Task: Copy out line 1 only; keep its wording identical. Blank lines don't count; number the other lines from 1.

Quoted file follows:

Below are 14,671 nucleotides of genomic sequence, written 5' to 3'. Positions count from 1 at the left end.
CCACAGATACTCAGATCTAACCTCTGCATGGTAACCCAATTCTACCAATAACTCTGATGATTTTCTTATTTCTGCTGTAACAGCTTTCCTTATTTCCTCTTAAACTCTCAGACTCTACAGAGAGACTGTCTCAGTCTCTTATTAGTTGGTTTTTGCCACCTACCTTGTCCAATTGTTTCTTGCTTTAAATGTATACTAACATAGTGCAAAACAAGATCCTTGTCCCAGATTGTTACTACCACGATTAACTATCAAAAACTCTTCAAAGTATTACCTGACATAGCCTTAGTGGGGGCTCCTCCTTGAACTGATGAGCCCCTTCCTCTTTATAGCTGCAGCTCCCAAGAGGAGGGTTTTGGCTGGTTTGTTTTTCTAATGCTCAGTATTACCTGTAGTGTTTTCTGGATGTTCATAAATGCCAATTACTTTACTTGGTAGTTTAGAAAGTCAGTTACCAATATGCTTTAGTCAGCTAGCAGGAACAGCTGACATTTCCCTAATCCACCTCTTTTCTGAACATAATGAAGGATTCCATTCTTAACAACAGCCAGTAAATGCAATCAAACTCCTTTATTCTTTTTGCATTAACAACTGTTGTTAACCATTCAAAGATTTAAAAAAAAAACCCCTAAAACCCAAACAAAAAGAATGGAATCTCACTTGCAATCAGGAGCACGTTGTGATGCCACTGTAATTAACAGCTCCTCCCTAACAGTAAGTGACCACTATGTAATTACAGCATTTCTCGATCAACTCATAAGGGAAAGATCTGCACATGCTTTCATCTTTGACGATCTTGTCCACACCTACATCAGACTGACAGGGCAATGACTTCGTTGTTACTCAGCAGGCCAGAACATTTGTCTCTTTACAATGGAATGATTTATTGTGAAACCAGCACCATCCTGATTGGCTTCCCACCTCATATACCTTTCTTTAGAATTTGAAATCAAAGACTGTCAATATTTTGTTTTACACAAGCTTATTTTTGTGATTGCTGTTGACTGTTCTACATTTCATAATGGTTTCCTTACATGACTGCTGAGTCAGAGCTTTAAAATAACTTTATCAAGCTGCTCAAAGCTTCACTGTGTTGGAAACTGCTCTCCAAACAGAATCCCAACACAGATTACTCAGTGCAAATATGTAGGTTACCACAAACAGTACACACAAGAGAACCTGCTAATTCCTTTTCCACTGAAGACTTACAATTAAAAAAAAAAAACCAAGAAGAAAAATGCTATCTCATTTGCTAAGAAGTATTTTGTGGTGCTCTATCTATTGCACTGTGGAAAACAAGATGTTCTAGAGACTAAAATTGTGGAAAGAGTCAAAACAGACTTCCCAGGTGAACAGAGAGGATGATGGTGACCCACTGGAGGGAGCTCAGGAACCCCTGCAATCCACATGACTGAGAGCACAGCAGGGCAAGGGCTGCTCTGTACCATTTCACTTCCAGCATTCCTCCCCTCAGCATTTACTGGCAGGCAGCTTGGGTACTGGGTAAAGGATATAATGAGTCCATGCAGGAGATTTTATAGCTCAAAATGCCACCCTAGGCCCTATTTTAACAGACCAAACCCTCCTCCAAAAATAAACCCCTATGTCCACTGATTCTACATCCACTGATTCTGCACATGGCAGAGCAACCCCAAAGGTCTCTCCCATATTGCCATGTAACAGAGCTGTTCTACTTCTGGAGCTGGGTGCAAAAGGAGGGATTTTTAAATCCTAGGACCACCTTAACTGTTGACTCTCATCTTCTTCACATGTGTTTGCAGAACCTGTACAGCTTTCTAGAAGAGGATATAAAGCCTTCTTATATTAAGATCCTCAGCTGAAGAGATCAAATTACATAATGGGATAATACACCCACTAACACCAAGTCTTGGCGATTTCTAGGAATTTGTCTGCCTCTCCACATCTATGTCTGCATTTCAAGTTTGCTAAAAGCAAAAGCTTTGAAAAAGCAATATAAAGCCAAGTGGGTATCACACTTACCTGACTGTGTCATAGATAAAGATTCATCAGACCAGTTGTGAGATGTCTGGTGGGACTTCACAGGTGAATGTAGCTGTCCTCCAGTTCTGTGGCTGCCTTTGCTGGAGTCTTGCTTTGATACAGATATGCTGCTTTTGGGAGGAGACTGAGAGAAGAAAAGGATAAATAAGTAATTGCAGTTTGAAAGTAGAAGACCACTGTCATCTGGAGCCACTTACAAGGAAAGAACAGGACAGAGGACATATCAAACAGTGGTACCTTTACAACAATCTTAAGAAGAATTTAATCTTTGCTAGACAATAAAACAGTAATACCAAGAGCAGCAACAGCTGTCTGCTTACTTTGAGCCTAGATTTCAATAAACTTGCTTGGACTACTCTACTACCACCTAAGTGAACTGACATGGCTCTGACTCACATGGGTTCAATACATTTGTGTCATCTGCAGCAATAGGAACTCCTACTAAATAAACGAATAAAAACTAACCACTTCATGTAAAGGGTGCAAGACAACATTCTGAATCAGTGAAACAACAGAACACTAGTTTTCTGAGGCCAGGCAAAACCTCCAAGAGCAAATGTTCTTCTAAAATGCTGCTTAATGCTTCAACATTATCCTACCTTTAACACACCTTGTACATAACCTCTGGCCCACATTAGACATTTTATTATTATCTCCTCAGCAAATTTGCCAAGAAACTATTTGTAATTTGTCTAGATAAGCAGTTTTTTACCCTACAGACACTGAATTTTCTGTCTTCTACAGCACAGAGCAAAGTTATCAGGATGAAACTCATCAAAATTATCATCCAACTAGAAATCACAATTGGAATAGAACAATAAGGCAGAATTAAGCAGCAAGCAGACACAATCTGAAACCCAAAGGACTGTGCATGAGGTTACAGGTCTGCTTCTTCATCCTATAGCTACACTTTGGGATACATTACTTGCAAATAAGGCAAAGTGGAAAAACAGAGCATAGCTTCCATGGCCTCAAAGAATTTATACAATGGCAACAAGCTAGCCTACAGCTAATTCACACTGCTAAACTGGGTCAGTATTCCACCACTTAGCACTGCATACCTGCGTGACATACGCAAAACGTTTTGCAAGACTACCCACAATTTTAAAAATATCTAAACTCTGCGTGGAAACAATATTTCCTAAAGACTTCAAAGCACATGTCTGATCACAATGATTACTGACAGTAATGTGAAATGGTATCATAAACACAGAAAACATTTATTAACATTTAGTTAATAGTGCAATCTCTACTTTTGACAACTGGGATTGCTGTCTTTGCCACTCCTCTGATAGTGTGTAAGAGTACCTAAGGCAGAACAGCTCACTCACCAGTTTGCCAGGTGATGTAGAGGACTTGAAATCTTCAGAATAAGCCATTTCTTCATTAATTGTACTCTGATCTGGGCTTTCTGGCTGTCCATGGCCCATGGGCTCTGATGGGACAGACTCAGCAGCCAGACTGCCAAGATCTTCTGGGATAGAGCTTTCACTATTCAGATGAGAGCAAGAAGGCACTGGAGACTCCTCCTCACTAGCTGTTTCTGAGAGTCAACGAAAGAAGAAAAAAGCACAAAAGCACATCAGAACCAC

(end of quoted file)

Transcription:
Below are 14,671 nucleotides of genomic sequence, written 5' to 3'. Positions count from 1 at the left end.